Ever since I went to my wife’s grandmother’s funeral late last year and saw her skull cracked open with chopsticks, I’m been thinking about death. Probably too much and obsessively so. The realization that, yes, right now, me, you and everyone who reads this is dying — some slower than others. The air we breath is killing us. This ate at me, chewing at my insides. I thought I liked this moment, why do things have to end, why do things have to change.
It really disturbed me.
What I remember: Sitting around the dinner table, looking over at my wife and son and thinking, “Right now, we are together.” My son talking incessantly about some toy, my wife telling him to shuddup and eat his green peppers. I wanted to take that moment, and stop it there. Forever. A never ending meal, if you like. Because we won’t able be sitting around that little table, together.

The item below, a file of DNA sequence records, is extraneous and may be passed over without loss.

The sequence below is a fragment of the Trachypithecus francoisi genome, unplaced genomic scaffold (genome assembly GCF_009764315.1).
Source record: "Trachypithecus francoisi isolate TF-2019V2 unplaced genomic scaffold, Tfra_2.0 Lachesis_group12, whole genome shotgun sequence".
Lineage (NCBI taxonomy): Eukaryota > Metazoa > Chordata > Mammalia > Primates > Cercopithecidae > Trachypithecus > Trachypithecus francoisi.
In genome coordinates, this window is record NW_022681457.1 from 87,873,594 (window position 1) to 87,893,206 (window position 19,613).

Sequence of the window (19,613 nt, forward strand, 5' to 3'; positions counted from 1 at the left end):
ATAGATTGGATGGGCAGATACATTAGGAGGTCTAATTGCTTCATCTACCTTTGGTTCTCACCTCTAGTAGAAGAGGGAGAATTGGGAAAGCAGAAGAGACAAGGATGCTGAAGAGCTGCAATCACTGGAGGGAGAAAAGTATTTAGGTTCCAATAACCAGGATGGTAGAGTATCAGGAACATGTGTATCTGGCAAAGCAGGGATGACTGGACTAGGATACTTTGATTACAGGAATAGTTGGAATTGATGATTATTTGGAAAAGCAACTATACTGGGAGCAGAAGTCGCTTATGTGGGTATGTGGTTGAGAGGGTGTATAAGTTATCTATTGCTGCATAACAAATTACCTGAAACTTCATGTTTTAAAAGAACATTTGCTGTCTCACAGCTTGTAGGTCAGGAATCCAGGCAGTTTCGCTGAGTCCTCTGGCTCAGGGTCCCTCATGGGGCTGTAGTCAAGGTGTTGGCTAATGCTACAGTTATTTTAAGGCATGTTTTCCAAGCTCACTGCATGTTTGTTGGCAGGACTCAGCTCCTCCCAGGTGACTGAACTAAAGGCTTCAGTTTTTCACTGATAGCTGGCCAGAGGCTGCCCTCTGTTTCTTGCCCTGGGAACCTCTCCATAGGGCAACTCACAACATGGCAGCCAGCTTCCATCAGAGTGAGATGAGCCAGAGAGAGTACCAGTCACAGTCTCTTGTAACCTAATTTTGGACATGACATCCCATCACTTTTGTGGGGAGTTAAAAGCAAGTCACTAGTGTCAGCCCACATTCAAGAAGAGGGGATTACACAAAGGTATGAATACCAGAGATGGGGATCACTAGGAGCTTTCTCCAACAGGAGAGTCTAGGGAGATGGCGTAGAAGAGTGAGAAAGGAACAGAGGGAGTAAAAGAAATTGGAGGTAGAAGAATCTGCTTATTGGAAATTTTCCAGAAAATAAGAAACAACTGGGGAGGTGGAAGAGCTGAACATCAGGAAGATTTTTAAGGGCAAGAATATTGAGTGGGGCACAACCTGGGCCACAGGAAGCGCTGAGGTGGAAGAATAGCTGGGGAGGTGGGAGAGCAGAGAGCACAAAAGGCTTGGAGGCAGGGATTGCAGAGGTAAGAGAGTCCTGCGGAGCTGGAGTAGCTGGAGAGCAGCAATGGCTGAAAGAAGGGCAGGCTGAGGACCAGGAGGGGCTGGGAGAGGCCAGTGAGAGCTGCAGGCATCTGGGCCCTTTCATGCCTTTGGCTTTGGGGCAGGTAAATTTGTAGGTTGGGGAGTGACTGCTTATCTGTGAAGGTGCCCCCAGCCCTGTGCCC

Perhaps, it has something to do with me turning 30 this year. Perhaps it’s a premature mid-life crisis. Perhaps it was the slow sinking feeling of my own mortality. To keep my mind off this, I threw myself into my work, which helped to an extent. But, then I’d be hit with that sinking feeling again during long walks and deep pauses.
Last night, I’m about fall alseep, and I tell my wife that I can’t stop thinking about this. That it’s wrapped itself around me and dug in deep.
“Everyone has to die,” she says, turning over. “There’s nothing that you can do about that. The trick is hanging around as long as possible. Besides,” she add, “not dying would be worse.”
Maybe it was the way she said it, or the fact that she was willing to listen to me babble on about insecurities and fears. But it made me feel happy and better and warm.